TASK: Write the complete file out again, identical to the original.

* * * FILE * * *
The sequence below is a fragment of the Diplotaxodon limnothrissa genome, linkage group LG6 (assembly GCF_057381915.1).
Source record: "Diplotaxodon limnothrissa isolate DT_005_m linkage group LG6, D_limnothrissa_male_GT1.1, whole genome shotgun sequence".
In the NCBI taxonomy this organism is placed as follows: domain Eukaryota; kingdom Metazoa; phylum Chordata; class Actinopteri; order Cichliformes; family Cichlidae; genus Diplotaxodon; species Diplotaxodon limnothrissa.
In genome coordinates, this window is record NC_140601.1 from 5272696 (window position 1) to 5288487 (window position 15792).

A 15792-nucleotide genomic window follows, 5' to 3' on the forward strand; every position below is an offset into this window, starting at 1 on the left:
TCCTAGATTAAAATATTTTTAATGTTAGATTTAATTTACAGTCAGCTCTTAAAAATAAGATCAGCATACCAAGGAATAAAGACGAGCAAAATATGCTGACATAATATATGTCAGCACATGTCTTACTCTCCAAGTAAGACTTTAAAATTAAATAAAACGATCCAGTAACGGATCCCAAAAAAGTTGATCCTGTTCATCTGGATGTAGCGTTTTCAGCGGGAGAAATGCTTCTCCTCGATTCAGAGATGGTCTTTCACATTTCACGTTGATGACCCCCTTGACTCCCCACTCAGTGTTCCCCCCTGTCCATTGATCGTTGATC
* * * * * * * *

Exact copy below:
The sequence below is a fragment of the Diplotaxodon limnothrissa genome, linkage group LG6 (assembly GCF_057381915.1).
Source record: "Diplotaxodon limnothrissa isolate DT_005_m linkage group LG6, D_limnothrissa_male_GT1.1, whole genome shotgun sequence".
In the NCBI taxonomy this organism is placed as follows: domain Eukaryota; kingdom Metazoa; phylum Chordata; class Actinopteri; order Cichliformes; family Cichlidae; genus Diplotaxodon; species Diplotaxodon limnothrissa.
In genome coordinates, this window is record NC_140601.1 from 5272696 (window position 1) to 5288487 (window position 15792).

A 15792-nucleotide genomic window follows, 5' to 3' on the forward strand; every position below is an offset into this window, starting at 1 on the left:
TCCTAGATTAAAATATTTTTAATGTTAGATTTAATTTACAGTCAGCTCTTAAAAATAAGATCAGCATACCAAGGAATAAAGACGAGCAAAATATGCTGACATAATATATGTCAGCACATGTCTTACTCTCCAAGTAAGACTTTAAAATTAAATAAAACGATCCAGTAACGGATCCCAAAAAAGTTGATCCTGTTCATCTGGATGTAGCGTTTTCAGCGGGAGAAATGCTTCTCCTCGATTCAGAGATGGTCTTTCACATTTCACGTTGATGACCCCCTTGACTCCCCACTCAGTGTTCCCCCCTGTCCATTGATCGTTGATC